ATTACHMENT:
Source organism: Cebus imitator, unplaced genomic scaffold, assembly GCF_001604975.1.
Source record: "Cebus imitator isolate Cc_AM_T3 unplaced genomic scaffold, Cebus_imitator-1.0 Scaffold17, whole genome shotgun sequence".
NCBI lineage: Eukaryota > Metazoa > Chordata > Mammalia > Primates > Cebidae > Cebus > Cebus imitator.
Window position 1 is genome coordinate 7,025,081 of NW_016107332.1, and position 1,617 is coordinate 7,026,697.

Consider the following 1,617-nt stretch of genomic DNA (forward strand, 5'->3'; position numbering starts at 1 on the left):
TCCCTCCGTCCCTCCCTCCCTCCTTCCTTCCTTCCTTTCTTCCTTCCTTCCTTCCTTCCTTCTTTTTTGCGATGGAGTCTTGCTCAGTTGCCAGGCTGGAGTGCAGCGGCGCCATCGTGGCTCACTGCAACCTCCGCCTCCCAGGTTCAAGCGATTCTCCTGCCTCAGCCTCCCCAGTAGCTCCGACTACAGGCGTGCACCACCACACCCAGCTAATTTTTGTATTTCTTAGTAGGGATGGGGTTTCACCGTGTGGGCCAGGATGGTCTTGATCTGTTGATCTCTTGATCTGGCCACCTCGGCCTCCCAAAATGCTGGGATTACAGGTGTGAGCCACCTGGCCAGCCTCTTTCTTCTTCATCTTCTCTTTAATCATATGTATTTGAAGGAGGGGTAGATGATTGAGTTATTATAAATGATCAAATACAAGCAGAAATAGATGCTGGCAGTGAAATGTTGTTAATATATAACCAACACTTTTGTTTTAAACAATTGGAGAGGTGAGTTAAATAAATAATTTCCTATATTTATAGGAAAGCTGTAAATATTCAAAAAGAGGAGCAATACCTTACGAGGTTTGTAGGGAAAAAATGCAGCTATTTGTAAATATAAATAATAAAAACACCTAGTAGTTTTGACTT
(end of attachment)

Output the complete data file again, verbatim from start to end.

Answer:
Source organism: Cebus imitator, unplaced genomic scaffold, assembly GCF_001604975.1.
Source record: "Cebus imitator isolate Cc_AM_T3 unplaced genomic scaffold, Cebus_imitator-1.0 Scaffold17, whole genome shotgun sequence".
NCBI lineage: Eukaryota > Metazoa > Chordata > Mammalia > Primates > Cebidae > Cebus > Cebus imitator.
Window position 1 is genome coordinate 7,025,081 of NW_016107332.1, and position 1,617 is coordinate 7,026,697.

Consider the following 1,617-nt stretch of genomic DNA (forward strand, 5'->3'; position numbering starts at 1 on the left):
TCCCTCCGTCCCTCCCTCCCTCCTTCCTTCCTTCCTTTCTTCCTTCCTTCCTTCCTTCCTTCTTTTTTGCGATGGAGTCTTGCTCAGTTGCCAGGCTGGAGTGCAGCGGCGCCATCGTGGCTCACTGCAACCTCCGCCTCCCAGGTTCAAGCGATTCTCCTGCCTCAGCCTCCCCAGTAGCTCCGACTACAGGCGTGCACCACCACACCCAGCTAATTTTTGTATTTCTTAGTAGGGATGGGGTTTCACCGTGTGGGCCAGGATGGTCTTGATCTGTTGATCTCTTGATCTGGCCACCTCGGCCTCCCAAAATGCTGGGATTACAGGTGTGAGCCACCTGGCCAGCCTCTTTCTTCTTCATCTTCTCTTTAATCATATGTATTTGAAGGAGGGGTAGATGATTGAGTTATTATAAATGATCAAATACAAGCAGAAATAGATGCTGGCAGTGAAATGTTGTTAATATATAACCAACACTTTTGTTTTAAACAATTGGAGAGGTGAGTTAAATAAATAATTTCCTATATTTATAGGAAAGCTGTAAATATTCAAAAAGAGGAGCAATACCTTACGAGGTTTGTAGGGAAAAAATGCAGCTATTTGTAAATATAAATAATAAAAACACCTAGTAGTTTTGACTT